Setting the limbus puerorum dispute aside for a moment, the worst point about abortions isn’t even the fact that the babies lose their life (this is a very bad point, but not the very worst), but the fact that a mother and her assistants are turned, as it were, into monsters by committing a sin that is not merely mortal, does not merely cry to Heaven for vengeance, but being the murder which a mother against all inclinations of nature does to her own child is rather grievous even among suchlike sins. Then, of course, the fact that the baby does lose its life, though I said it was not the very worst thing, naturally is second worst.

    If the baby is born, these two worst things about abortion, first that the mother and her assistants commit sin and a sin as grievous, second that the baby loses its life, are avoided. The greatest achievements of the “caring for life after birth” sort, even if real, cannot possibly compare with these two.

  20. JonPatrick says:

    Yesterday I wrote the following to our local RINO and CINO Denator Collins one of the infamous 14:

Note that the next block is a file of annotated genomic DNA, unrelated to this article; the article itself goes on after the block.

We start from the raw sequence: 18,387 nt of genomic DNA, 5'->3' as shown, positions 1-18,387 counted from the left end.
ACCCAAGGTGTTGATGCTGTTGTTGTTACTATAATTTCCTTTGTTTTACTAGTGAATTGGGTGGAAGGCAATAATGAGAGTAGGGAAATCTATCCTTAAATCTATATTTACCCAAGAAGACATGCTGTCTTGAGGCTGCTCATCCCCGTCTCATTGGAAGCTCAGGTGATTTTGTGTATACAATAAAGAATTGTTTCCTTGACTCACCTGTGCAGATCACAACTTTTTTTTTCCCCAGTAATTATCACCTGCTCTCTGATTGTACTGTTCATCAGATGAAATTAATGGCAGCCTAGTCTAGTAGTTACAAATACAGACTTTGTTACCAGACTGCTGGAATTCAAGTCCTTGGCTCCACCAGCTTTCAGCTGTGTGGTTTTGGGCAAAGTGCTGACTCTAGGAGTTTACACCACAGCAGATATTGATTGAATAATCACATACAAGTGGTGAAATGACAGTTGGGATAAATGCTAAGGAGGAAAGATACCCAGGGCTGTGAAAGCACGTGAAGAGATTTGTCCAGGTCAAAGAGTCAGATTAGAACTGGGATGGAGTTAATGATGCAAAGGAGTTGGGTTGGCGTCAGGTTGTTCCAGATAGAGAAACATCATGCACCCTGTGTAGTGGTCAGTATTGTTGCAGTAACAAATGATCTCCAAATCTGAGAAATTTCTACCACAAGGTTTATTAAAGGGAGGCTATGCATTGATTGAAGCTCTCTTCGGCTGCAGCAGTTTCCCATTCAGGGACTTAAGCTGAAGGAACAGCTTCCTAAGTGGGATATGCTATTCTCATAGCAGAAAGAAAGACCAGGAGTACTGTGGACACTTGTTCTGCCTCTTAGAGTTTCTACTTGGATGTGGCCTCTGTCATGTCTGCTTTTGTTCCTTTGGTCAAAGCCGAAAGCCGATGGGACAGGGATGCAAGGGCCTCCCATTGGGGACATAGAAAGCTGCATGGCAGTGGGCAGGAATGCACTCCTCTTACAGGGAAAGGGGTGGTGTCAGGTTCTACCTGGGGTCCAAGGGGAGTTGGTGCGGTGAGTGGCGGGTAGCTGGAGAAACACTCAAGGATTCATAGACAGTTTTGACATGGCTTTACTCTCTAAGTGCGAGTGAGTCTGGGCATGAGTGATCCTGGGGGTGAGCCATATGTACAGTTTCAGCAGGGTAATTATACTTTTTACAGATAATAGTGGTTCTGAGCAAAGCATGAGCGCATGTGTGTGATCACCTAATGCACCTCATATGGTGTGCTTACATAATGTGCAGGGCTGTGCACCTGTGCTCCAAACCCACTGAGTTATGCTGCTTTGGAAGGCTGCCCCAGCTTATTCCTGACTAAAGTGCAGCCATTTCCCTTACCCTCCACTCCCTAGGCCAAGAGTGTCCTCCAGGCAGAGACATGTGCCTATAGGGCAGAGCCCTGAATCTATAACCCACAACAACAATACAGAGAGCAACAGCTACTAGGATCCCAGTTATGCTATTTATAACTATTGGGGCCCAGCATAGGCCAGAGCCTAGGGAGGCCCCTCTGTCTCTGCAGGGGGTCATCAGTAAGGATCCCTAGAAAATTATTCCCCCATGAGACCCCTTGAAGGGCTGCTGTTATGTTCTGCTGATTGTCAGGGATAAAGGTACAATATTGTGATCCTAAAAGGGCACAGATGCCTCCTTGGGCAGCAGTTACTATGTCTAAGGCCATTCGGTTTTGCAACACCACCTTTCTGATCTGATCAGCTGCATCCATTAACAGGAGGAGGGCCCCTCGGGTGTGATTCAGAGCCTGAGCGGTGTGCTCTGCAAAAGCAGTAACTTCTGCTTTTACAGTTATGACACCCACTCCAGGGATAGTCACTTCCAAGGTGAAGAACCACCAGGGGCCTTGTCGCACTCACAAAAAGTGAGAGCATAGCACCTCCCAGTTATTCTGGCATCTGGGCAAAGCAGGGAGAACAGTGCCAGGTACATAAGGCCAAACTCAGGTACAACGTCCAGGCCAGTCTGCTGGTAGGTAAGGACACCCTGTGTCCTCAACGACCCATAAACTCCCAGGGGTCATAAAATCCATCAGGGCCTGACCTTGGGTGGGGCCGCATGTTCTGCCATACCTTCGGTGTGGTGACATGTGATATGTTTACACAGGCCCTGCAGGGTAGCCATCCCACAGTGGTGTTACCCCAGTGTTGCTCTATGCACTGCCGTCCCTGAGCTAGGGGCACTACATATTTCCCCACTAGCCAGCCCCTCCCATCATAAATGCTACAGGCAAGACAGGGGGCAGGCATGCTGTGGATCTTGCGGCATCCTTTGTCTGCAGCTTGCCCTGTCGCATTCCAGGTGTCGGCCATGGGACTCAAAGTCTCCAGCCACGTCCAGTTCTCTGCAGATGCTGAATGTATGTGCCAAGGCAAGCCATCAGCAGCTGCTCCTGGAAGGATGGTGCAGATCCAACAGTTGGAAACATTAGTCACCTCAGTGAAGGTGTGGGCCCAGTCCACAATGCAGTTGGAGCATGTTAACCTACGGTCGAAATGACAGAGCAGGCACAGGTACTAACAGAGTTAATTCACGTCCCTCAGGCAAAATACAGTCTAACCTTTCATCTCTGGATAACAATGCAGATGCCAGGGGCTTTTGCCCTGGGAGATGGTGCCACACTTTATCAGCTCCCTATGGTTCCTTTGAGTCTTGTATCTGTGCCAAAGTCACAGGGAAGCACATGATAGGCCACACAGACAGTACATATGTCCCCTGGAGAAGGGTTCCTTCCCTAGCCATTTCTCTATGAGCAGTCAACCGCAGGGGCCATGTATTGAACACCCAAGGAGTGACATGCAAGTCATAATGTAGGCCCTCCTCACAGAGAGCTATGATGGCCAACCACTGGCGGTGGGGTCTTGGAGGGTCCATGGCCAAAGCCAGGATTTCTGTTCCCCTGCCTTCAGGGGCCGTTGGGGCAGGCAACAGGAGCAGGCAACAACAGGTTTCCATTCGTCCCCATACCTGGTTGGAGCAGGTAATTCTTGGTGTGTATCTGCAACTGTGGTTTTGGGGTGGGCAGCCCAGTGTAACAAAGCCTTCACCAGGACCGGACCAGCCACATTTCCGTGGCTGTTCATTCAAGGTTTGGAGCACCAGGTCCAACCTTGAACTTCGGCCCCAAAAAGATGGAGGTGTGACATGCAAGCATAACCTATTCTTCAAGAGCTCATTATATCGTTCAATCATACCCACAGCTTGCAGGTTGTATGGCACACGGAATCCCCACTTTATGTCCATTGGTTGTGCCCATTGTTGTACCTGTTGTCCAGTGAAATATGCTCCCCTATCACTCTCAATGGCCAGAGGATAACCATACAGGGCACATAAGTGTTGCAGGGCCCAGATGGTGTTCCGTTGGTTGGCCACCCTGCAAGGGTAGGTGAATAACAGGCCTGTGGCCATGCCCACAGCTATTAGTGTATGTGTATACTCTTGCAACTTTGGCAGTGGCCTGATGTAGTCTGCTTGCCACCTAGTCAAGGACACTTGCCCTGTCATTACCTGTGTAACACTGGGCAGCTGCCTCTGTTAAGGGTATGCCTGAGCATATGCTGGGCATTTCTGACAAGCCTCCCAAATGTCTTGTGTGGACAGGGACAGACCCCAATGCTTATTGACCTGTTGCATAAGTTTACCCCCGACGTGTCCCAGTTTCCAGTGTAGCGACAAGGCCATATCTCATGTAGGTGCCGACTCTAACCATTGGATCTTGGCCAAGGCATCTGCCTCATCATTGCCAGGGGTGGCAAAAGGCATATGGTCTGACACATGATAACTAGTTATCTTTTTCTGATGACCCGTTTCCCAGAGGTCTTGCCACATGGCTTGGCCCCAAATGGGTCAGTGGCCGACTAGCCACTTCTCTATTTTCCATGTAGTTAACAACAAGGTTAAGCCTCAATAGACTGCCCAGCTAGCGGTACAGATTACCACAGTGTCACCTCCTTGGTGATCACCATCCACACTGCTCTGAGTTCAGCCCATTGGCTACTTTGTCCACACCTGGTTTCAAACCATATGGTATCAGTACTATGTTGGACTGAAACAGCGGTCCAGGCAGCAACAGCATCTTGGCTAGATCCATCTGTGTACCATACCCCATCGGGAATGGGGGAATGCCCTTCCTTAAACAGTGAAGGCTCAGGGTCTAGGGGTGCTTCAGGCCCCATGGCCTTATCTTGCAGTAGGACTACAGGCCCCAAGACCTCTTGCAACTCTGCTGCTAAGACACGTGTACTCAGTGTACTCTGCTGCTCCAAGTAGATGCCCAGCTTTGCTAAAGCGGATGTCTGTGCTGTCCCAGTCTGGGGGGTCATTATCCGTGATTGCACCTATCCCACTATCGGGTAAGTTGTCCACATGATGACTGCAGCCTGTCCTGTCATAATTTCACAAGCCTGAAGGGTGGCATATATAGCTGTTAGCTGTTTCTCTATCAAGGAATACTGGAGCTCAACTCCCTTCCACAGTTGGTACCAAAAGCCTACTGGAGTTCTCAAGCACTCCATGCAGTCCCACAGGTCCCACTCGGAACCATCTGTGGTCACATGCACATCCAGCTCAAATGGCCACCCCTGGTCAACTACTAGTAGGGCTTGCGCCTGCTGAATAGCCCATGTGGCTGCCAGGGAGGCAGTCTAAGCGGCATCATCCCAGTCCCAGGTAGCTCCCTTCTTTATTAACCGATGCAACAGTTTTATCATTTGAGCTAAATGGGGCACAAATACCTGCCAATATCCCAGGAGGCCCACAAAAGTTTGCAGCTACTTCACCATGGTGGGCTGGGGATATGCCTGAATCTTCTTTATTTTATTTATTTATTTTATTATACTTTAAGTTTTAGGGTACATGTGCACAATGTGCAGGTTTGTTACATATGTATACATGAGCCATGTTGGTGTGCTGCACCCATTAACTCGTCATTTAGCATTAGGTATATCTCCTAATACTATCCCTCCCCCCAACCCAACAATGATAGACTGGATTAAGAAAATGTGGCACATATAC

Dear Senator Collins,

    I was very disappointed to hear about your vote against cloture on the Pain Capable Unborn Child Protection Act. S1922 on January 29th.

    In the USA we have always believed that each person has the right to life liberty and the pursuit of happiness as outlined in our Declaration of Independence. However under our current laws one group of people, the unborn, do not have that right. This bill would have moved to correct that situation at least as regards those unborn old enough to feel pain.

    We had a similar issue over 200 years ago when another group of persons, African Americans, were not considered deserving of these rights and thus could be bought and sold like cattle. We look back today and can’t belive how people could have justified this behavior. Will people 200 years from now look back on us and shake their headfs and wonder “What were they thinking”?

    I urge you to reconsider and support this measure should it be brought up again. Thank You.


  21. John Grammaticus says:

    Dear frjim4321 you state that ” I find that many people who identify as “pro-life” are in fact merely “pro-birth,” and don’t seem very interested in factors effecting babies (and their parents) after they come into the world.”